Rescue teams in Oman helped dozens of people to leave their homes in coastal areas on Sunday as Cyclone Shaheen disrupted electricity and water supplies.
A child drowned in the rising waters on Sunday afternoon while authorities said a man previously reported missing had also drowned.
Oman's National Committee for Emergency Management also said that rescue teams pulled the bodies of two men from their home after it was hit by a landslide in the Rusayl industrial area of Muscat province.
In Iran, state television said rescuers found the body of one of five fishermen who went missing off Pasabandar, a fishing village near the Iran's border with Pakistan.
The storm made landfall on Sunday evening, the state news agency reported. Widespread flooding had already damaged commercial and residential properties.
“Cyclone Shaheen has moved away from Muscat and it is making a landfall in Batnah towns, with high wind speeds causing rough seas. People there are cautioned to stay at home unless it is necessary to go out,” Oman's Civil Aviation Authority said in an update broadcast on Oman TV.
People who are living in houses near the beach were being evacuated to shelters set up by the emergency services, the state broadcaster said.
But not everybody was willing to move out, with some choosing to stay in their residences.
“We are not going anyway. We are staying home. It is bad but we will be OK if we stay on the upper floor. The water will not rise up there,” Khamis Al Anboori, who lives in Khaboora, told The National.
Schools and shopping malls have been turned into shelters with evacuated people taking their mattresses and blankets.
“We get free food and drink here but hopefully we will be back home some time tomorrow,” said Ali Al Bahrani, in Sohar.
Oman declared a two-day national holiday on Sunday and Monday, urging people to stay indoors as waves hitting the coast rose to 12 metres and wind speeds reached 120 kilometres per hour.
Muscat International Airport said inbound and outbound flights were being put on hold.
“We are rescheduling flights, both departures and arrivals, according to the weather forecasts. Most of the scheduled flights have been suspended today because of the strong winds and rains” a spokesman for Oman Airports Management Company told The National.
“We are monitoring the situation and following the weather update from the Civil Aviation Authority to decide on the flight movements.”
Hospitals are receiving many injured people, officials said.
“The emergency facilities of hospitals are on high alert and medical staff are receiving many people who have been injured in the storm. The causes of the injuries range from a fall, car accidents, objects falling on victims and injuries caused in the floods,” Oman TV said.
Swathi Suresh, a 28-year-old resident of Muscat, told The National the Omani authorities were much better prepared than they were before the 2007 Gonu cyclone — an extremely powerful storm that became the strongest cyclone on record in the Arabian Sea.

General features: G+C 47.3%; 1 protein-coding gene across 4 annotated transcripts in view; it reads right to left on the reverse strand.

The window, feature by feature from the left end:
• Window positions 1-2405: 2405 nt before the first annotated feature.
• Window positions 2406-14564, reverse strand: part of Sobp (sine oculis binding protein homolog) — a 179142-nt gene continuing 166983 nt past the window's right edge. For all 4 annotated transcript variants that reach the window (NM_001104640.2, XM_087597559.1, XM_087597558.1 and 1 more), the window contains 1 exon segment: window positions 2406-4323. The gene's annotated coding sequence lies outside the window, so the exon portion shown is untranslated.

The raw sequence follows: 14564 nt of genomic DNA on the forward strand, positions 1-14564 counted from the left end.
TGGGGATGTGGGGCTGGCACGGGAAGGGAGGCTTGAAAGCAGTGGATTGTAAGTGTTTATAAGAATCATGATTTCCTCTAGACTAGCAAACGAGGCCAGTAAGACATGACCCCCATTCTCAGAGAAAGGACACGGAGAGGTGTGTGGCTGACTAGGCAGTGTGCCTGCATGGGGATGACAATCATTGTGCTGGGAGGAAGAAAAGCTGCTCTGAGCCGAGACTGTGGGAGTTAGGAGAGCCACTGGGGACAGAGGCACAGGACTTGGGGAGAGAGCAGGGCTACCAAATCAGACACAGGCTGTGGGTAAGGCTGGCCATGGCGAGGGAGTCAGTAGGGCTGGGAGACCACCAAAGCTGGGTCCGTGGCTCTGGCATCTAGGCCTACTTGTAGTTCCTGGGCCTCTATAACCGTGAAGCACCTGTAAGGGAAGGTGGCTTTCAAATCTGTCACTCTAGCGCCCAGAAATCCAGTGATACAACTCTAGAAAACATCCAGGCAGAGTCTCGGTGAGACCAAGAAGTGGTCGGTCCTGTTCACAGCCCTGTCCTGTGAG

“The evacuation procedures were smooth. Timely updates and protocols also were implemented well,” she said. “Lots of relief centres and shelters popped up. Civilians are helping out too.”
Tourist resort of Muttrah hit hard by extreme weather
The popular tourist seafront town of Muttrah is one of the worst-affected areas so far.
Police have urged people living or holidaying there to flee to shelters set up by rescue services.
Omani television said about 120 people had been moved to shelters in the past 12 hours, with some flown by helicopter from their flooded homes.
“The roads in Muttrah are completely flooded with seawater and water which has moved into the shops. Cars are stranded and my cousin spent the whole night in his vehicle because the road was completely blocked with water,” Mohammed Ali Dharamsi, an Indian shopkeeper in Muttah, told The National.
The government has suspended bus services, closed seafront areas and asked all businesses to close until further notice.
Witnesses said wadis have overflowed, causing extensive damage to residential areas.
“Cars parked on the streets are covered with rain water, two electricity poles are down and the whole street has no lights. We called the emergency services but it is difficult for them to recover electricity because the rain has not stopped,” Said Al Hinawi, a resident of Barkah in the Batnah region, told The National.
Dozens more were evacuated from the flowing wadis in Sohar as strong currents swept away almost everything in their path.
“Our labour camp is gone. The police evacuated us to shelters at two in the morning. We have lost all our possessions when the wadi water came in flooding our camp,” Shaji Rajpur, an Indian construction worker in Sohar, told The National.
The health ministry has put the country on national alert, preparing all hospitals and medical workers for the worst-case scenario.
“The Ministry of Health has completed all the preparedness procedures of all health institutions to deal with the tropical conditions,” it said. “All our hospitals, clinics and medical workers are on high alert to deal with emergency situations.”